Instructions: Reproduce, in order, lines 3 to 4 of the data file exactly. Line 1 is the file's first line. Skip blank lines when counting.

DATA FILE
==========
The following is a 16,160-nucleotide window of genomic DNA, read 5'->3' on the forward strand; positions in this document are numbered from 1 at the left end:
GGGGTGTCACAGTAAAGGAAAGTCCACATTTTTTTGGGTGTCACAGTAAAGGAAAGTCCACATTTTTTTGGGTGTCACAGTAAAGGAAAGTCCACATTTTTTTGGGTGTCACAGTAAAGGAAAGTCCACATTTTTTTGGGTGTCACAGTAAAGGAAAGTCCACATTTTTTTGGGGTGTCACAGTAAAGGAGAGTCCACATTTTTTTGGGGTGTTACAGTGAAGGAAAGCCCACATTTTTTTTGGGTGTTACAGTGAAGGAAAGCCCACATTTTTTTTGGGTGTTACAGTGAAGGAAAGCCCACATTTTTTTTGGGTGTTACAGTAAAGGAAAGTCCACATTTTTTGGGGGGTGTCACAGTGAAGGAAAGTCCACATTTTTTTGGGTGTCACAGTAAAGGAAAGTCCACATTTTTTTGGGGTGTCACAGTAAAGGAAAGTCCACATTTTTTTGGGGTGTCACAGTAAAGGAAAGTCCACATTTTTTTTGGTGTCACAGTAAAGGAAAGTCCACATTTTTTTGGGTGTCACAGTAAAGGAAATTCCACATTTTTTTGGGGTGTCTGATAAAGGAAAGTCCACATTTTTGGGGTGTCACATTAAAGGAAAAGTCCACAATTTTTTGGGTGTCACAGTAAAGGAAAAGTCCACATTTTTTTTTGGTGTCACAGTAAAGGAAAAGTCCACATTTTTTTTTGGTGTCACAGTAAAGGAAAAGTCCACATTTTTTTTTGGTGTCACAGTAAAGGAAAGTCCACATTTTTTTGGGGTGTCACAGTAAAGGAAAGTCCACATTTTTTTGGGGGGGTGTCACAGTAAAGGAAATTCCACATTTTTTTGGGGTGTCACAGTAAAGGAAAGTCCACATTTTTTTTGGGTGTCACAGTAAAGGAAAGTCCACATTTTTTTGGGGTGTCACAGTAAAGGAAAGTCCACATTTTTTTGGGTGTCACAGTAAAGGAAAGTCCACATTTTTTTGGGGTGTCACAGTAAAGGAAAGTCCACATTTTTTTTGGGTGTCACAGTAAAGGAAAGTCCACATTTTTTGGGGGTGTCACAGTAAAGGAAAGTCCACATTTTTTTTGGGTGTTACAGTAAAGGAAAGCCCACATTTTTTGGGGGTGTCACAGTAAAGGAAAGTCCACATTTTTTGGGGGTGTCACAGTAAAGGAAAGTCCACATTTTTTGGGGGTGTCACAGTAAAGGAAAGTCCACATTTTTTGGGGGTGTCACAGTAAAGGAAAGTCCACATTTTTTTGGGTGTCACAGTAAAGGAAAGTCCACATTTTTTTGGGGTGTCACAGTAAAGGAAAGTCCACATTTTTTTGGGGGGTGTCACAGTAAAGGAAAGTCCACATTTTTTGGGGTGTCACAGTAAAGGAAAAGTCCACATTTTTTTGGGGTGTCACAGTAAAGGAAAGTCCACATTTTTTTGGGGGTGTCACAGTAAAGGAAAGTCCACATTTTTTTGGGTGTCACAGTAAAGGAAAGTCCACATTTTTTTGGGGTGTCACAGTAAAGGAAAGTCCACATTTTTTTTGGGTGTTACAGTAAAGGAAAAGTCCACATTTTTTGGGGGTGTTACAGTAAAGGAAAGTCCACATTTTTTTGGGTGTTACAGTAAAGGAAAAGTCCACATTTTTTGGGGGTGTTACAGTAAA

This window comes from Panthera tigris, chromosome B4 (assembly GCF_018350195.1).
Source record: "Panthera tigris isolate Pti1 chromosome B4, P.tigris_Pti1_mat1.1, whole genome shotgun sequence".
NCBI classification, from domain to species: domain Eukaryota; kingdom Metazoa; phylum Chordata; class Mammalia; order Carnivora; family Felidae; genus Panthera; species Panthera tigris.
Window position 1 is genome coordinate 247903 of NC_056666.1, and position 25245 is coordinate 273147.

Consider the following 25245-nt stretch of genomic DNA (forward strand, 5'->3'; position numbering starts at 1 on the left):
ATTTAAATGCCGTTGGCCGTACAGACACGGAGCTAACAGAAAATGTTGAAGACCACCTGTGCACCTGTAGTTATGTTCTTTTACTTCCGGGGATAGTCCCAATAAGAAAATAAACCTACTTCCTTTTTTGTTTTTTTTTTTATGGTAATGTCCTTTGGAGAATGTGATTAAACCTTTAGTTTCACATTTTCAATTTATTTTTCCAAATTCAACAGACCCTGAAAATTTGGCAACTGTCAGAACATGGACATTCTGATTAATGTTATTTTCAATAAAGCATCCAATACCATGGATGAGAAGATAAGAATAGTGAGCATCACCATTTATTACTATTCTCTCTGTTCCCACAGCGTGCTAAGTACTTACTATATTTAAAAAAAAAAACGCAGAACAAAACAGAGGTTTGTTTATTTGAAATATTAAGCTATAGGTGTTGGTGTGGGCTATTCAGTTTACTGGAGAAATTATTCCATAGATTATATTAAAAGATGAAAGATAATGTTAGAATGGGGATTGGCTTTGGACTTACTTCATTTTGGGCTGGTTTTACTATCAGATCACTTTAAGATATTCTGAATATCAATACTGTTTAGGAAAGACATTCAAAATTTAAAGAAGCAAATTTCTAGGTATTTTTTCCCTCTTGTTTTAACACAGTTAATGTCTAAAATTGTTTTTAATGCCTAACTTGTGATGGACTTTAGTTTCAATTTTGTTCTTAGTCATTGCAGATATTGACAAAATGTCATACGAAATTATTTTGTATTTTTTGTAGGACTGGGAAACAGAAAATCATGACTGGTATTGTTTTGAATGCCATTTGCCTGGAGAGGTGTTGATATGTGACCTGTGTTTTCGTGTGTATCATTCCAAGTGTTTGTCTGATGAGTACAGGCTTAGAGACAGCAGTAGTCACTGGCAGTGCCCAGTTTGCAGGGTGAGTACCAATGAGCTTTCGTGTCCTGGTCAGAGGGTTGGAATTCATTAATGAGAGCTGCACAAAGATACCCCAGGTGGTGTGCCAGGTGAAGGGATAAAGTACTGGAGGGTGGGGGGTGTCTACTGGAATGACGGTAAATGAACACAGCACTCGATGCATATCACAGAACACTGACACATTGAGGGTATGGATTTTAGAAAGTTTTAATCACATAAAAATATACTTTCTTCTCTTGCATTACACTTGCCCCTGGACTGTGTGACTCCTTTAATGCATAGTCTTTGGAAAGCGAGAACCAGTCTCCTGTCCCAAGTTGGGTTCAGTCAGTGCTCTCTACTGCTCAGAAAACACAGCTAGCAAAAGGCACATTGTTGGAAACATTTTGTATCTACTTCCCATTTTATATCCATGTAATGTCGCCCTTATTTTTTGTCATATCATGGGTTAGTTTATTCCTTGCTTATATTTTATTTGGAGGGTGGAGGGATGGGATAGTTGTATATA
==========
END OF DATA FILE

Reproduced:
This window comes from Panthera tigris, chromosome B4 (assembly GCF_018350195.1).
Source record: "Panthera tigris isolate Pti1 chromosome B4, P.tigris_Pti1_mat1.1, whole genome shotgun sequence".